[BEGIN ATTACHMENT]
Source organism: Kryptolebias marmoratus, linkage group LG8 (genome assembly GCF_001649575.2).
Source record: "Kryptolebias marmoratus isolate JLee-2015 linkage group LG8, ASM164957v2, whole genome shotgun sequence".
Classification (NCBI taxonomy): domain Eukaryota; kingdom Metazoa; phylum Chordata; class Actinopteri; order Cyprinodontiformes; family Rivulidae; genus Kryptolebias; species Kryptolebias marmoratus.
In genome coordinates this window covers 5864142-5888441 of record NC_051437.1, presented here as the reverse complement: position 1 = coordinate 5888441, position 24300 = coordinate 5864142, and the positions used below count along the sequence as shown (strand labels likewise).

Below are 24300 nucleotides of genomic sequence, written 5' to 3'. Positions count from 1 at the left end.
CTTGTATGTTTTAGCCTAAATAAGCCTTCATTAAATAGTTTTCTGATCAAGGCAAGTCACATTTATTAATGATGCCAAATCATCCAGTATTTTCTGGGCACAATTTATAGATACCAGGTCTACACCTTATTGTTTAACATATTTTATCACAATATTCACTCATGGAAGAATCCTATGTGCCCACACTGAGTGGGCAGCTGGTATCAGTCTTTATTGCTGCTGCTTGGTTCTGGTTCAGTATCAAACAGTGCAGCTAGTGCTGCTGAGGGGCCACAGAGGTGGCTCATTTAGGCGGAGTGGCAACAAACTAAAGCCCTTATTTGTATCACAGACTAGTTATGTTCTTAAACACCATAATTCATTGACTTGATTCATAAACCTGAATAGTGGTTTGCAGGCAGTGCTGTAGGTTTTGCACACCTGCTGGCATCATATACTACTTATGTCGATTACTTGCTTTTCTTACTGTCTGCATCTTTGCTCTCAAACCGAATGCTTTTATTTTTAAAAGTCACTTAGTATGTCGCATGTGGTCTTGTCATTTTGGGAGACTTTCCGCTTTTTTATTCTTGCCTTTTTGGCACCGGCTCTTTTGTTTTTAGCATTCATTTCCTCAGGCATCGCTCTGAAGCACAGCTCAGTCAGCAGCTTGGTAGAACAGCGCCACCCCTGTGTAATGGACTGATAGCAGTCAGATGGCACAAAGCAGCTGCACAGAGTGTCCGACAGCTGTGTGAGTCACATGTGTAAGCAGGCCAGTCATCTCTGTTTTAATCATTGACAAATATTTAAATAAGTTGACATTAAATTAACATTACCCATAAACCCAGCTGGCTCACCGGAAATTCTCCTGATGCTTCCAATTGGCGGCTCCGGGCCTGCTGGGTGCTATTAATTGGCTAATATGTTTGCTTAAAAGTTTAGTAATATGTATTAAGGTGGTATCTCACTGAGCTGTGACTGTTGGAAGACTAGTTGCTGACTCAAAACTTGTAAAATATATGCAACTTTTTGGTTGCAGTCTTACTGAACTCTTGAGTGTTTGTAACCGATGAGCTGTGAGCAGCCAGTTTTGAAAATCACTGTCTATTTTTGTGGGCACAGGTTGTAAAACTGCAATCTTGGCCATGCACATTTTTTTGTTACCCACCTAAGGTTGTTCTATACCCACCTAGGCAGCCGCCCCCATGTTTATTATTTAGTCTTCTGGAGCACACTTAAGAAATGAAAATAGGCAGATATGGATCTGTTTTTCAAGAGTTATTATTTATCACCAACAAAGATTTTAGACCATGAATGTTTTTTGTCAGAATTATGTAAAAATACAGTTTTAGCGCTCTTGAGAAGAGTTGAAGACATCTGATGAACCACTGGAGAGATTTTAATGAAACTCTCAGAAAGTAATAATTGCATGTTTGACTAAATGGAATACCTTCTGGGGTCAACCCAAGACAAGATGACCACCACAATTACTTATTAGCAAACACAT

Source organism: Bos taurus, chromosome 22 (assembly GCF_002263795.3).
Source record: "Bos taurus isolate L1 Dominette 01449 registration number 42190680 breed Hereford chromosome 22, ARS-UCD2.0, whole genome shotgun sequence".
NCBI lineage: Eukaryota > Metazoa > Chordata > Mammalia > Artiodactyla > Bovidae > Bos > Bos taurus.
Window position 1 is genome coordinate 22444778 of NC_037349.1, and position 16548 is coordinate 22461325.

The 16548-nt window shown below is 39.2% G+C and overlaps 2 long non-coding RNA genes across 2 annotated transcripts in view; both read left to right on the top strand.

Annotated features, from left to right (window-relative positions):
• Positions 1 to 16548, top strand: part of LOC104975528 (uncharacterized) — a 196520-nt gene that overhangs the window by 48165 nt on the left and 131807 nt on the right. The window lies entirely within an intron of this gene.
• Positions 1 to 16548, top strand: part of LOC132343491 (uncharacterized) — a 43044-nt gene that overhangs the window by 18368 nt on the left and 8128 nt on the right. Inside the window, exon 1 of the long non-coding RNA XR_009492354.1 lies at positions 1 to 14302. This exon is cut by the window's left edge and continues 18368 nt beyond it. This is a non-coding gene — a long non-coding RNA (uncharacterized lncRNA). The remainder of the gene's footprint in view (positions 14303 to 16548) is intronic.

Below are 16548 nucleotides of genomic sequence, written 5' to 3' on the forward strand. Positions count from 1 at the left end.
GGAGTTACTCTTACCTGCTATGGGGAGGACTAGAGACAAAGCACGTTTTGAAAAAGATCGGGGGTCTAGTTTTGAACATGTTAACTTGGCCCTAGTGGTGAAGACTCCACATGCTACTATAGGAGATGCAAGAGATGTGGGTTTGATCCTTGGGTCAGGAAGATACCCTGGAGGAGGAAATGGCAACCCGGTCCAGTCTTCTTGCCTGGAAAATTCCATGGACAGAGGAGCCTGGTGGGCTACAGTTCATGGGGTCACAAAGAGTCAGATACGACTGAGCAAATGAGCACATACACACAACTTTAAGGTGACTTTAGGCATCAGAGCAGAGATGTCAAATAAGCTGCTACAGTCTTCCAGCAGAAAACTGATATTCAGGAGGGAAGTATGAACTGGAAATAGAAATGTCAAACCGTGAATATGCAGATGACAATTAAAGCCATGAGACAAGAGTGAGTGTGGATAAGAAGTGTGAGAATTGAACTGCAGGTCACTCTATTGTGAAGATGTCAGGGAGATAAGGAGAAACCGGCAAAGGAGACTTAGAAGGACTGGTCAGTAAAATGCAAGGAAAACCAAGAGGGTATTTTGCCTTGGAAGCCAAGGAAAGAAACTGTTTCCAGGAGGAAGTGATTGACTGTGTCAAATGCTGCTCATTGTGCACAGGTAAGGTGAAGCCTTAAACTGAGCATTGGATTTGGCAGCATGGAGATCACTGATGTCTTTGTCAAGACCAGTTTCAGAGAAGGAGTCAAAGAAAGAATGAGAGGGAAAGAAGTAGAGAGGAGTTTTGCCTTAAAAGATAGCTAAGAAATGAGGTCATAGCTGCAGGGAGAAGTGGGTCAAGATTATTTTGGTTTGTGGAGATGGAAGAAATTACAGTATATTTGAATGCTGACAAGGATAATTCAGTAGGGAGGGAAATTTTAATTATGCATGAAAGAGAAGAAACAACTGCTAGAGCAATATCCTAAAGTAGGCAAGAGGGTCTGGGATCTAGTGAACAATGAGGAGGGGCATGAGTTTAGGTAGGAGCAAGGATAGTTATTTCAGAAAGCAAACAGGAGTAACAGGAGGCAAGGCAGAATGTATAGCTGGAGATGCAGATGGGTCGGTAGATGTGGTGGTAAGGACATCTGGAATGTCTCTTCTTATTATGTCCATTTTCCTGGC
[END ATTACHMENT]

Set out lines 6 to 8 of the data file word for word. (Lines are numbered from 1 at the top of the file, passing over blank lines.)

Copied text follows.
CTTGTATGTTTTAGCCTAAATAAGCCTTCATTAAATAGTTTTCTGATCAAGGCAAGTCACATTTATTAATGATGCCAAATCATCCAGTATTTTCTGGGCACAATTTATAGATACCAGGTCTACACCTTATTGTTTAACATATTTTATCACAATATTCACTCATGGAAGAATCCTATGTGCCCACACTGAGTGGGCAGCTGGTATCAGTCTTTATTGCTGCTGCTTGGTTCTGGTTCAGTATCAAACAGTGCAGCTAGTGCTGCTGAGGGGCCACAGAGGTGGCTCATTTAGGCGGAGTGGCAACAAACTAAAGCCCTTATTTGTATCACAGACTAGTTATGTTCTTAAACACCATAATTCATTGACTTGATTCATAAACCTGAATAGTGGTTTGCAGGCAGTGCTGTAGGTTTTGCACACCTGCTGGCATCATATACTACTTATGTCGATTACTTGCTTTTCTTACTGTCTGCATCTTTGCTCTCAAACCGAATGCTTTTATTTTTAAAAGTCACTTAGTATGTCGCATGTGGTCTTGTCATTTTGGGAGACTTTCCGCTTTTTTATTCTTGCCTTTTTGGCACCGGCTCTTTTGTTTTTAGCATTCATTTCCTCAGGCATCGCTCTGAAGCACAGCTCAGTCAGCAGCTTGGTAGAACAGCGCCACCCCTGTGTAATGGACTGATAGCAGTCAGATGGCACAAAGCAGCTGCACAGAGTGTCCGACAGCTGTGTGAGTCACATGTGTAAGCAGGCCAGTCATCTCTGTTTTAATCATTGACAAATATTTAAATAAGTTGACATTAAATTAACATTACCCATAAACCCAGCTGGCTCACCGGAAATTCTCCTGATGCTTCCAATTGGCGGCTCCGGGCCTGCTGGGTGCTATTAATTGGCTAATATGTTTGCTTAAAAGTTTAGTAATATGTATTAAGGTGGTATCTCACTGAGCTGTGACTGTTGGAAGACTAGTTGCTGACTCAAAACTTGTAAAATATATGCAACTTTTTGGTTGCAGTCTTACTGAACTCTTGAGTGTTTGTAACCGATGAGCTGTGAGCAGCCAGTTTTGAAAATCACTGTCTATTTTTGTGGGCACAGGTTGTAAAACTGCAATCTTGGCCATGCACATTTTTTTGTTACCCACCTAAGGTTGTTCTATACCCACCTAGGCAGCCGCCCCCATGTTTATTATTTAGTCTTCTGGAGCACACTTAAGAAATGAAAATAGGCAGATATGGATCTGTTTTTCAAGAGTTATTATTTATCACCAACAAAGATTTTAGACCATGAATGTTTTTTGTCAGAATTATGTAAAAATACAGTTTTAGCGCTCTTGAGAAGAGTTGAAGACATCTGATGAACCACTGGAGAGATTTTAATGAAACTCTCAGAAAGTAATAATTGCATGTTTGACTAAATGGAATACCTTCTGGGGTCAACCCAAGACAAGATGACCACCACAATTACTTATTAGCAAACACAT

Source organism: Bos taurus, chromosome 22 (assembly GCF_002263795.3).
Source record: "Bos taurus isolate L1 Dominette 01449 registration number 42190680 breed Hereford chromosome 22, ARS-UCD2.0, whole genome shotgun sequence".